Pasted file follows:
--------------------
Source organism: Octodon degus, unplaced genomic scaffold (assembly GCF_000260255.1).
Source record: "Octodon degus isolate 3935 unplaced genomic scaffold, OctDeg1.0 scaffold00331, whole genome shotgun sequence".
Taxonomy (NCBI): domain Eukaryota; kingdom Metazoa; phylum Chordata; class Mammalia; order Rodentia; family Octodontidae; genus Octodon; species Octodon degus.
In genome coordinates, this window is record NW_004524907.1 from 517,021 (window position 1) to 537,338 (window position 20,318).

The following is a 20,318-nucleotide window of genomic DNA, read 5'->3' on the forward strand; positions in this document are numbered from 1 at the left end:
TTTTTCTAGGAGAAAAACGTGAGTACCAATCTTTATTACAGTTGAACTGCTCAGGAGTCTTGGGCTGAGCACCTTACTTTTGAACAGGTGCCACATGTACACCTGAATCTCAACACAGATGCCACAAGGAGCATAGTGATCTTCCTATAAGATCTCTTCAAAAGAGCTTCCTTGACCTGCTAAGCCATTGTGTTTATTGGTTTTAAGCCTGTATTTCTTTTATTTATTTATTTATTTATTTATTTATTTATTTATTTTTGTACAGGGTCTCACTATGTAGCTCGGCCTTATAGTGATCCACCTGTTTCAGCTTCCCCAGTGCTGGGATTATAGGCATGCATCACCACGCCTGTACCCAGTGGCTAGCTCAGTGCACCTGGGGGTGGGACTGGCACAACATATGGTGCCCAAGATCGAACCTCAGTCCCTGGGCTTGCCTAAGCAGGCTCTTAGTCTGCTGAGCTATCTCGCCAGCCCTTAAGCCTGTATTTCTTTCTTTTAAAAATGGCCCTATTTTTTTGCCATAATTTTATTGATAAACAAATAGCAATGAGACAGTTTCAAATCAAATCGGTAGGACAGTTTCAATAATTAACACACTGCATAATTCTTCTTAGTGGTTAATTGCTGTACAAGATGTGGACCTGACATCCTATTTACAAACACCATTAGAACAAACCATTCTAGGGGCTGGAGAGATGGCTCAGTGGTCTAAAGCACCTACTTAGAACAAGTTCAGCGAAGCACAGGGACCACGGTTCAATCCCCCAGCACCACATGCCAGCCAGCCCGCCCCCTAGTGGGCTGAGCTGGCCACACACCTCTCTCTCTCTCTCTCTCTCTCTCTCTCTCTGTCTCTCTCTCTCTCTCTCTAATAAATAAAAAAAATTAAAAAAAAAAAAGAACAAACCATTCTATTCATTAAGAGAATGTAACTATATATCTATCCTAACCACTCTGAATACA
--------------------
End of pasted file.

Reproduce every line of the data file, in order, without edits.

Source organism: Octodon degus, unplaced genomic scaffold (assembly GCF_000260255.1).
Source record: "Octodon degus isolate 3935 unplaced genomic scaffold, OctDeg1.0 scaffold00331, whole genome shotgun sequence".
Taxonomy (NCBI): domain Eukaryota; kingdom Metazoa; phylum Chordata; class Mammalia; order Rodentia; family Octodontidae; genus Octodon; species Octodon degus.
In genome coordinates, this window is record NW_004524907.1 from 517,021 (window position 1) to 537,338 (window position 20,318).

The following is a 20,318-nucleotide window of genomic DNA, read 5'->3' on the forward strand; positions in this document are numbered from 1 at the left end:
TTTTTCTAGGAGAAAAACGTGAGTACCAATCTTTATTACAGTTGAACTGCTCAGGAGTCTTGGGCTGAGCACCTTACTTTTGAACAGGTGCCACATGTACACCTGAATCTCAACACAGATGCCACAAGGAGCATAGTGATCTTCCTATAAGATCTCTTCAAAAGAGCTTCCTTGACCTGCTAAGCCATTGTGTTTATTGGTTTTAAGCCTGTATTTCTTTTATTTATTTATTTATTTATTTATTTATTTATTTATTTTTGTACAGGGTCTCACTATGTAGCTCGGCCTTATAGTGATCCACCTGTTTCAGCTTCCCCAGTGCTGGGATTATAGGCATGCATCACCACGCCTGTACCCAGTGGCTAGCTCAGTGCACCTGGGGGTGGGACTGGCACAACATATGGTGCCCAAGATCGAACCTCAGTCCCTGGGCTTGCCTAAGCAGGCTCTTAGTCTGCTGAGCTATCTCGCCAGCCCTTAAGCCTGTATTTCTTTCTTTTAAAAATGGCCCTATTTTTTTGCCATAATTTTATTGATAAACAAATAGCAATGAGACAGTTTCAAATCAAATCGGTAGGACAGTTTCAATAATTAACACACTGCATAATTCTTCTTAGTGGTTAATTGCTGTACAAGATGTGGACCTGACATCCTATTTACAAACACCATTAGAACAAACCATTCTAGGGGCTGGAGAGATGGCTCAGTGGTCTAAAGCACCTACTTAGAACAAGTTCAGCGAAGCACAGGGACCACGGTTCAATCCCCCAGCACCACATGCCAGCCAGCCCGCCCCCTAGTGGGCTGAGCTGGCCACACACCTCTCTCTCTCTCTCTCTCTCTCTCTCTCTCTGTCTCTCTCTCTCTCTCTCTAATAAATAAAAAAAATTAAAAAAAAAAAAGAACAAACCATTCTATTCATTAAGAGAATGTAACTATATATCTATCCTAACCACTCTGAATACA